To P – a reply to a question re Anosmia, Hyperattention and MCS


I recently received an email from someone who had read my Anosmia blog (about loss of the ability to smell).  I wasn’t able to reply directly so hopefully P will tune back into this blog looking for an update.

He felt his problem was undiagnosed MCS – Multiple Chemical Sensitivity.

I don’t know if this view was based on negative results from medical testing or an internet based self-diagnosis, but in either case his wish was to turn off his obviously distressing hypersensitivity to smells.

Having given this some thought, I drafted up the following reply which I hope might be of help to P and anyone with similar problems…

“… I would be very dubious about trying to suppress or alter your sense of smell given its role in keeping you safe –  in new or unfamiliar environments, as well as in everyday life,  your ability to detect smells protects you from harmful chemicals,  fumes from petrol, leaking gas, car exhaust etc.
That said, I quite often work with people who are tormented by Tinnitus noise or optical floaters, both of which are currently incurable and which can distress people to the point of considering suicide.
Such individuals have developed a hypersensitivity to the symptoms of their problem  – creating a constant unconscious attentiveness, their minds always looking for the noise in the ears or the shadows in the eyes that then trigger off immediate fear/hate/anger/grief emotional responses.
In such cases I use hypnosis to reduce these stressful emotional responses, making symptoms less scary, hated and stressful.  As a result, the client becomes less and less angry or upset by them.
I help clients become more accepting and relaxed about their symptoms and thus less and less hyperattentive to the problem.  As a result they live with their symptoms, often going days or weeks without noticing them.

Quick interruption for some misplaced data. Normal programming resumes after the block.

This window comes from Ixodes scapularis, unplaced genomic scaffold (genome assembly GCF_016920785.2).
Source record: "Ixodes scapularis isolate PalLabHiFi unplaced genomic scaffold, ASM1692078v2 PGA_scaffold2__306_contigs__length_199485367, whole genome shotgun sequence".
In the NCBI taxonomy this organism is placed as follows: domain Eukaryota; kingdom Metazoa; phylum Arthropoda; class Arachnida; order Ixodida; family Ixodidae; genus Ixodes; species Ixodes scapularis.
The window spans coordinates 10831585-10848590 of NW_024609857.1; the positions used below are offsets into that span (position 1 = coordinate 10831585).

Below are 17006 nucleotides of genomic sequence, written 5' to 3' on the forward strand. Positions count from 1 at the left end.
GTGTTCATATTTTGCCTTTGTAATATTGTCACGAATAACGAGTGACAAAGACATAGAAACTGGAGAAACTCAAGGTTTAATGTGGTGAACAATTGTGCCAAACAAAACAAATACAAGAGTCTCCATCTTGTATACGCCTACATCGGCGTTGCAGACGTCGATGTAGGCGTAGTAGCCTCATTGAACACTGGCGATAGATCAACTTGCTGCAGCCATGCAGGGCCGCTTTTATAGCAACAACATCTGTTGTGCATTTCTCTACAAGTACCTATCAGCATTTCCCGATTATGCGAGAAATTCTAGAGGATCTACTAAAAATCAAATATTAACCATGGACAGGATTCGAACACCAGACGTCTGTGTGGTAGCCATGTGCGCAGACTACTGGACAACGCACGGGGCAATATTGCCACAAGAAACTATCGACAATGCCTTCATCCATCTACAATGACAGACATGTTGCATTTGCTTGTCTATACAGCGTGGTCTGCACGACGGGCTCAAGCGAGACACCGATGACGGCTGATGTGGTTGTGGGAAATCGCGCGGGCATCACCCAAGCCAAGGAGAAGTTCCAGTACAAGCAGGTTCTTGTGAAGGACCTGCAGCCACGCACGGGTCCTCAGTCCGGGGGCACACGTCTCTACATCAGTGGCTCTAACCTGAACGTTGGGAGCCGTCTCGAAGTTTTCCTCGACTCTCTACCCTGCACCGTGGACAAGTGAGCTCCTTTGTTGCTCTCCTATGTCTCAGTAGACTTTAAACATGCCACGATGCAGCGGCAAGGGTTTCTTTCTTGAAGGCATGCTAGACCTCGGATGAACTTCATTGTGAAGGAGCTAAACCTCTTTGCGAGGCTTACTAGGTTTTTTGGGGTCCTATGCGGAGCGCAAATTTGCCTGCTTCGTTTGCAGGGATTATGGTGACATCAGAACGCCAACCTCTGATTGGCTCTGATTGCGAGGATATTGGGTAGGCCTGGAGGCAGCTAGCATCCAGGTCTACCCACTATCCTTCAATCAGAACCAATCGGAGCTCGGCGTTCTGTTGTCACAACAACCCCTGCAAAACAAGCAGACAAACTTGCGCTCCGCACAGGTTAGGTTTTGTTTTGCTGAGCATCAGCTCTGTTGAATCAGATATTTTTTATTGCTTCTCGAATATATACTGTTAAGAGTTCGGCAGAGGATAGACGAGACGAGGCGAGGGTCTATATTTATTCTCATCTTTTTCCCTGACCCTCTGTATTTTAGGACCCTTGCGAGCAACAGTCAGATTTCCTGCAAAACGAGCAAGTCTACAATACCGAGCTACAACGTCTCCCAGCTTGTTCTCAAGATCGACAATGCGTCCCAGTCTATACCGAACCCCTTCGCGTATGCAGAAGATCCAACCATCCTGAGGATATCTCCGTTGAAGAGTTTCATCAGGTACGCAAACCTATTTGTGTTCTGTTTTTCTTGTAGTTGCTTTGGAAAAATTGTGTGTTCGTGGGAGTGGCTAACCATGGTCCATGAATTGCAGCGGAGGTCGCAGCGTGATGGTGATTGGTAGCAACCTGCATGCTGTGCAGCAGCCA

Treatment includes the use of post hypnotic suggestions such as, for Tinnitus… “…every day you will find that you are less and less aware of your problem…you find that you remember more and more all the  times you haven’t heard the sounds and you forget the times that you hear them.  In fact, you can choose to forget to remember those times you hear the sounds or maybe remember to forget when you hear them.  It’s your choice.  You decide”.
This deliberately confusing suggestion is decode by the subconscious and allows the hypersensitivity it has created to slowly ebb away.
In this way the client is given power over their problem and within 3 sessions or so I find that they are far less disturbed by their problem, if at all.
In your case P perhaps the suggestion should be along the lines of “…every day you will find the smells you once found overpowering don’t upset you quite as much as they used to.  You can still recognise a particular smell, know what it is, put a name to it, but the overpowering edge has gone from it.  It’s no longer overpowering.  It’s just like it used to be.  And every day you find you are less and less hypersensitive to smells…you find that you remember more  and more the times when smells have just seemed normal… like they always have…and you forget the times  you come across smells which are overpowering.   In fact, you can choose to either forget the times you encounter overpowering smells or choose to remember to forget them.  I don’t care.  It’s your choice.  You decide”.